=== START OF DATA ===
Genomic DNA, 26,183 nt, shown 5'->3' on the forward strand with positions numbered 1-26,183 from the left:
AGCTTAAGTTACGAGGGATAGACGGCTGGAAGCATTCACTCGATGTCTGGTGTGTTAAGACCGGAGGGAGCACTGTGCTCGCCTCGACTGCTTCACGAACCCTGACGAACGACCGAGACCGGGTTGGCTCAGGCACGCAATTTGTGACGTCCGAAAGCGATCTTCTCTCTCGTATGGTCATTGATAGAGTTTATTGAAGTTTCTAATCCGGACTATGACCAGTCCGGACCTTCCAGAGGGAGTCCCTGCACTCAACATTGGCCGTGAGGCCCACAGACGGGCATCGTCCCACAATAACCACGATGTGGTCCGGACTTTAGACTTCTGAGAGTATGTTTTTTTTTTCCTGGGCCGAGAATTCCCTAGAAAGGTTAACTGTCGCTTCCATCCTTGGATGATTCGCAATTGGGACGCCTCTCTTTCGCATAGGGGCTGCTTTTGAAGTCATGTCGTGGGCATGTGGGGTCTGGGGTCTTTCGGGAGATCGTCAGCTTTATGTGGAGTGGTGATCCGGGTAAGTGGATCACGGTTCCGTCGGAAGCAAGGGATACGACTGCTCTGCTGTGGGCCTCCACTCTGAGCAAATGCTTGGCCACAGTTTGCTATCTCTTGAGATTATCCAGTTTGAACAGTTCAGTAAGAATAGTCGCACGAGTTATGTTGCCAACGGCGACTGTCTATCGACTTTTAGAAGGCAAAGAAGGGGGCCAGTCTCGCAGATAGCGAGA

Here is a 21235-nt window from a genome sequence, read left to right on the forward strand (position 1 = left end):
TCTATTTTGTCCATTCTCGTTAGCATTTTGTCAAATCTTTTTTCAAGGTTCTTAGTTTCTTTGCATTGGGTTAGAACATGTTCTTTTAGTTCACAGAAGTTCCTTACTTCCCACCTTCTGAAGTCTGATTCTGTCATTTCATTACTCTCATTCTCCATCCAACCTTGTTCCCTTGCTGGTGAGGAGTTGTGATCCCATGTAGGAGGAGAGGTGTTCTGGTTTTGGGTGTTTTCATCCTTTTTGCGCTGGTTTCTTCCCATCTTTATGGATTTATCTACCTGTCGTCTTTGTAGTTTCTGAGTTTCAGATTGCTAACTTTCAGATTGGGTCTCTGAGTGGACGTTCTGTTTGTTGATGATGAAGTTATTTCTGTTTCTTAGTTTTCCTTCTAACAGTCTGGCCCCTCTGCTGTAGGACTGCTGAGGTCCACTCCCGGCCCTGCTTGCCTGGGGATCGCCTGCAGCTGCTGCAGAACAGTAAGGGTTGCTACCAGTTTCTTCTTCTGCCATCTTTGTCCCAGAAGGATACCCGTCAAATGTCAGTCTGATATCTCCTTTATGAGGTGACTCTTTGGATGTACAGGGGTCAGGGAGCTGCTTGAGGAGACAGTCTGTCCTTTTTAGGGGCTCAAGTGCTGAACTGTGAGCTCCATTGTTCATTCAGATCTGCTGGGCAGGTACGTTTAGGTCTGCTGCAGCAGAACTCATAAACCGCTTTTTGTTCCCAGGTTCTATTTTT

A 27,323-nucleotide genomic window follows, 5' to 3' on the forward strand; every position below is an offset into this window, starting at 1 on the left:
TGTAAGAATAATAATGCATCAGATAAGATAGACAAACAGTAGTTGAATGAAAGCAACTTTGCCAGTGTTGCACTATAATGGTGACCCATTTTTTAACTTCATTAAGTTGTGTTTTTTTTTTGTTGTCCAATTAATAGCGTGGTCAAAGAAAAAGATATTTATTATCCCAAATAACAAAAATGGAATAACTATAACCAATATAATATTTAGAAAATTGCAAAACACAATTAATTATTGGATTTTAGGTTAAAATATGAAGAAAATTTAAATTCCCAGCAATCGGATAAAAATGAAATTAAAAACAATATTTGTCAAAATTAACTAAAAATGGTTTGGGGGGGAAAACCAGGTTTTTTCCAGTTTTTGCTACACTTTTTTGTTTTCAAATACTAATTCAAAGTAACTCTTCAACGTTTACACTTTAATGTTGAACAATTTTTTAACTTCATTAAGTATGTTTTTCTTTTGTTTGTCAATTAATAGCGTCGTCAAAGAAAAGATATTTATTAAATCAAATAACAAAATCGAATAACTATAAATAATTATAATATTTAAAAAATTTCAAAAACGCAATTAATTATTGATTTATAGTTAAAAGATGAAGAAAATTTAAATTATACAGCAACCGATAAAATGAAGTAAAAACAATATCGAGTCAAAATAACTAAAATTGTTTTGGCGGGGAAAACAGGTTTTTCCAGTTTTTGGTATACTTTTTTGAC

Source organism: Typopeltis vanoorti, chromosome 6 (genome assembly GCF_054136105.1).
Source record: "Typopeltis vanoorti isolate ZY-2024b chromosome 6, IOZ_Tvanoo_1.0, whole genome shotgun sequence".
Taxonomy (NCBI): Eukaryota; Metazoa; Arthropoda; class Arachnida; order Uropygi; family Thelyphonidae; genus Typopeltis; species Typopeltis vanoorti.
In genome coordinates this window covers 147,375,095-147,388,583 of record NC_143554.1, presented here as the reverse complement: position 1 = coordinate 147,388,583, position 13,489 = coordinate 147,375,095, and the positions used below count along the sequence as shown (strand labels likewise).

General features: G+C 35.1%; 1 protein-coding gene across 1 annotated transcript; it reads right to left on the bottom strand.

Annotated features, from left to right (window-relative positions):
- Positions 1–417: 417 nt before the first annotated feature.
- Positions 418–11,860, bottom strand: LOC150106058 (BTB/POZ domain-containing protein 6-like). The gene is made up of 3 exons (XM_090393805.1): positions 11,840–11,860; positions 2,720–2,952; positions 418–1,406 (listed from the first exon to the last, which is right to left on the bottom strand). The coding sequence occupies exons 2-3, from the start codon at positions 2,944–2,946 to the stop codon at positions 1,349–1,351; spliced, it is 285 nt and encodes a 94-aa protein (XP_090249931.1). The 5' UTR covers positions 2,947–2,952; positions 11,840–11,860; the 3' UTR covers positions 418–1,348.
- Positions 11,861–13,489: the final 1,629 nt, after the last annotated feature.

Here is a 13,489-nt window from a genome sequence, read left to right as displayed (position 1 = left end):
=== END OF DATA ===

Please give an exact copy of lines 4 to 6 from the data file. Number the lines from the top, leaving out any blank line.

TCTATTTTGTCCATTCTCGTTAGCATTTTGTCAAATCTTTTTTCAAGGTTCTTAGTTTCTTTGCATTGGGTTAGAACATGTTCTTTTAGTTCACAGAAGTTCCTTACTTCCCACCTTCTGAAGTCTGATTCTGTCATTTCATTACTCTCATTCTCCATCCAACCTTGTTCCCTTGCTGGTGAGGAGTTGTGATCCCATGTAGGAGGAGAGGTGTTCTGGTTTTGGGTGTTTTCATCCTTTTTGCGCTGGTTTCTTCCCATCTTTATGGATTTATCTACCTGTCGTCTTTGTAGTTTCTGAGTTTCAGATTGCTAACTTTCAGATTGGGTCTCTGAGTGGACGTTCTGTTTGTTGATGATGAAGTTATTTCTGTTTCTTAGTTTTCCTTCTAACAGTCTGGCCCCTCTGCTGTAGGACTGCTGAGGTCCACTCCCGGCCCTGCTTGCCTGGGGATCGCCTGCAGCTGCTGCAGAACAGTAAGGGTTGCTACCAGTTTCTTCTTCTGCCATCTTTGTCCCAGAAGGATACCCGTCAAATGTCAGTCTGATATCTCCTTTATGAGGTGACTCTTTGGATGTACAGGGGTCAGGGAGCTGCTTGAGGAGACAGTCTGTCCTTTTTAGGGGCTCAAGTGCTGAACTGTGAGCTCCATTGTTCATTCAGATCTGCTGGGCAGGTACGTTTAGGTCTGCTGCAGCAGAACTCATAAACCGCTTTTTGTTCCCAGGTTCTATTTTT

A 27,323-nucleotide genomic window follows, 5' to 3' on the forward strand; every position below is an offset into this window, starting at 1 on the left:
TGTAAGAATAATAATGCATCAGATAAGATAGACAAACAGTAGTTGAATGAAAGCAACTTTGCCAGTGTTGCACTATAATGGTGACCCATTTTTTAACTTCATTAAGTTGTGTTTTTTTTTTGTTGTCCAATTAATAGCGTGGTCAAAGAAAAAGATATTTATTATCCCAAATAACAAAAATGGAATAACTATAACCAATATAATATTTAGAAAATTGCAAAACACAATTAATTATTGGATTTTAGGTTAAAATATGAAGAAAATTTAAATTCCCAGCAATCGGATAAAAATGAAATTAAAAACAATATTTGTCAAAATTAACTAAAAATGGTTTGGGGGGGAAAACCAGGTTTTTTCCAGTTTTTGCTACACTTTTTTGTTTTCAAATACTAATTCAAAGTAACTCTTCAACGTTTACACTTTAATGTTGAACAATTTTTTAACTTCATTAAGTATGTTTTTCTTTTGTTTGTCAATTAATAGCGTCGTCAAAGAAAAGATATTTATTAAATCAAATAACAAAATCGAATAACTATAAATAATTATAATATTTAAAAAATTTCAAAAACGCAATTAATTATTGATTTATAGTTAAAAGATGAAGAAAATTTAAATTATACAGCAACCGATAAAATGAAGTAAAAACAATATCGAGTCAAAATAACTAAAATTGTTTTGGCGGGGAAAACAGGTTTTTCCAGTTTTTGGTATACTTTTTTGAC